Blogging the Reformers - Juan Diaz

Juan Diaz was a Spaniard who went to Paris to study at the Sorbonne in 1532. He was saved by reading the scriptures in the original languages, and discussing them with James Enzinas. In 1545 he left Paris and went to Geneva. After speaking with Calvin there, he went to the Reformed churches in Germany and elsewhere. When his brother Alonzo heard that he had become a Protestant he was very angry. Though he loved his family, Alonzo would rather that they die than be a heretic. Therefore he went to Germany to attempt to convert Juan back to Catholicism, but Juan said, “I am ready to suffer anything for the sake of publicly confessing the doctrine which I have embraced.”1 Alonzo was convinced that he could not convert him back to the Roman faith, so the next morning, March 27th 1546, he went to his house with his servant early in the morning. He sent his servant into the house with a letter while he waited outside. While Juan was reading the letter, the servant crept up behind him with a hatchet and plunged it into his head. Alonzo and his servant fled as fast as they could, and Juan died an hour later. For this murder, Alonzo was raised to high honor by the Emperor Charles V.

1 As quoted in J. H. Merle D'Aubigne, History of the Reformation in Europe in the Time of Calvin (Harrisonburg, VA: Sprinkle Publications, 2000) volume 8, book XIV, p. 109

Blogging the Reformers - Hugh Latimer

Hugh Latimer was born in a poor family in England somewhere between 1480 and 1494. He attended Cambridge University and became a priest. At some point in his life he accepted the Reformed doctrine and became one of the leaders of the movement in England. King Henry VII made him one of his chaplains. He preached boldly before the king and his court, and even rebuked the king in his sermons. He said to the king, “Would you have me preach nothing concerning a king in the king's sermon?”1 Eventually after a time there he decided to leave the court and go to his parish, which he did. He was a great preacher, a powerful orator, and he effected many people through his preaching. He was appointed bishop of Worcester by the king, but he resigned years later after he opposed the king's Catholic false doctrine. The king threw him into prison until he died, and then his son Edward released him and he continued to preach. However when Bloody Mary came to the throne, she tried him for his beliefs and he was burned on October 16th, 1555 along with two other leaders of the English Reformation, Thomas Cranmer and Nicholas Ridley. As he was about to be burnt, he said to Nicholas Ridley, “Be of good comfort, Master Ridley, and play the man; we shall this day light such a candle, by God's grace, in England, as I trust shall never be put out.”2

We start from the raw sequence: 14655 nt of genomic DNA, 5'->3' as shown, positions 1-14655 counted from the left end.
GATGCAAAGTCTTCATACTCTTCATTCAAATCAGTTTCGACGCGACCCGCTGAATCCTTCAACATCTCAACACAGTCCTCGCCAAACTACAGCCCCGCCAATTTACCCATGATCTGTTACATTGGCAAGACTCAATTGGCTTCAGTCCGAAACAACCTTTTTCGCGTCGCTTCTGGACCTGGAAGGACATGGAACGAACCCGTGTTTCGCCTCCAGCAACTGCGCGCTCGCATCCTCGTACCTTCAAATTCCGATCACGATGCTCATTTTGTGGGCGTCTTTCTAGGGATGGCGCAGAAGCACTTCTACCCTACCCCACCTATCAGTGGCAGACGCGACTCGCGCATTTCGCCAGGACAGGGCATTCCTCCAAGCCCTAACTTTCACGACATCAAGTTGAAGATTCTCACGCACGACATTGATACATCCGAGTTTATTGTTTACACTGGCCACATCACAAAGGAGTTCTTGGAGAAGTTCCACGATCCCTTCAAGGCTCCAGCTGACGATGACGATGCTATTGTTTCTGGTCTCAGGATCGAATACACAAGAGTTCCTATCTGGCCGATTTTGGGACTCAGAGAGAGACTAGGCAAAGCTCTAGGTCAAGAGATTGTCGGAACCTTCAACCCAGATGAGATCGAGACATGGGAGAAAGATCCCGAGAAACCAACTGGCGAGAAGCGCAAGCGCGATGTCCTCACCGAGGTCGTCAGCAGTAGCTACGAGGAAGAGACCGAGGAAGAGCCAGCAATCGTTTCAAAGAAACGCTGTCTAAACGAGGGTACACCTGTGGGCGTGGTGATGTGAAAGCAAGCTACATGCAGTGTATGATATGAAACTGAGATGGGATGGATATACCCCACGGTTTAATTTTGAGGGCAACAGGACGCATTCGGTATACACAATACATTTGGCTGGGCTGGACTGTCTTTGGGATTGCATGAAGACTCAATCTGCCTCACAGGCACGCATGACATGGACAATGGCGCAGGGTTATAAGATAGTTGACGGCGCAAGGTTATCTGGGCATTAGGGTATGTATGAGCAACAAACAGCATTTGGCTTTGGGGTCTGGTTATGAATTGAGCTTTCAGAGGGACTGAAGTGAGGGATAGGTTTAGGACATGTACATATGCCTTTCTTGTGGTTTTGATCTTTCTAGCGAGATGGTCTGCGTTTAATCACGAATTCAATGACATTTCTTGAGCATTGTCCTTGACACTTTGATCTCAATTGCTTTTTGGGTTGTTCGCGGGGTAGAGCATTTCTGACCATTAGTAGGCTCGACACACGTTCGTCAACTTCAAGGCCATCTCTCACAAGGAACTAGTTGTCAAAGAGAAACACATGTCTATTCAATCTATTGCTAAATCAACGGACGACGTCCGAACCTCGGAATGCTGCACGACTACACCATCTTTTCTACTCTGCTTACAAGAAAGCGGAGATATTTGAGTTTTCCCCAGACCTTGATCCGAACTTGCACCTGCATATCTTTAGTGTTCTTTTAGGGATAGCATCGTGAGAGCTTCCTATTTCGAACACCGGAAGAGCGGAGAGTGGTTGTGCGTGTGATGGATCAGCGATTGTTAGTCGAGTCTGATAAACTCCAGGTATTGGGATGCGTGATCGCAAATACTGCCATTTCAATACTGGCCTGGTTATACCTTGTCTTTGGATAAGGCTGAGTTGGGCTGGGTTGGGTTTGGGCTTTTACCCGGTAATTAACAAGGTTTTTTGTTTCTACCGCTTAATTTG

1 J. H. Merle D'Aubigne, History of the Reformation in Europe in the Time of Calvin (Harrisonburg, VA: Sprinkle Publications, 2000) vol. 3, book vi, p. 51
2 John Foxe. Foxe's Book of Martyrs (New York: Eaton & Mains, 1911) p. 309

Sufficiency of Scripture: Day 3

The first keynote on the third day of the Sufficiency of Scripture conference was by Kevin Swanson on "The Sufficiency of Scripture and Family Integration." The next message was a breakout. The message in the room that I ran the sound in was Andy Davis on "The Sufficiency of Scripture for Habits of Obedience." Then there was the lunch break. After the lunch break, I was in a talk by Paul Washer on "The Importance of Biblical Family Life for the Spread of the Gospel." It was a very good message. After that was a keynote, which I did not hear. We did not go to The Mysterious Islands screening because we had seen it at the premier in Durham, NC. You can read the post about that here. You can buy the CD Set from the Sufficiency of Scripture conference here.

Daddy giving his "How can a Loving God say to...?" talk

Military Mistakes of World War 1 - Part 2

Mistakes of World War 1
  1. Part 1
  2. Part 2


by Joshua Horn
View Part 1

In part one we examined three of the mistakes of World War I, one of the biggest wars in world history. These were the German navy's failure to attack at the beginning of the war, the Allies' frontal attacks and the Allied defeat at the battle of the Dardanelles. Today we will examine three more of the mistakes of World War I, the continued attacks of the Allies, the German U-boat war and the German frontal attacks. All these mistakes, and many more, contributed to create one of the bloodiest wars of human history. World War I changed Europe forever. In Britain alone one third of the male population were casualties. We should learn from these costly mistakes of history so that we will not make similar errors.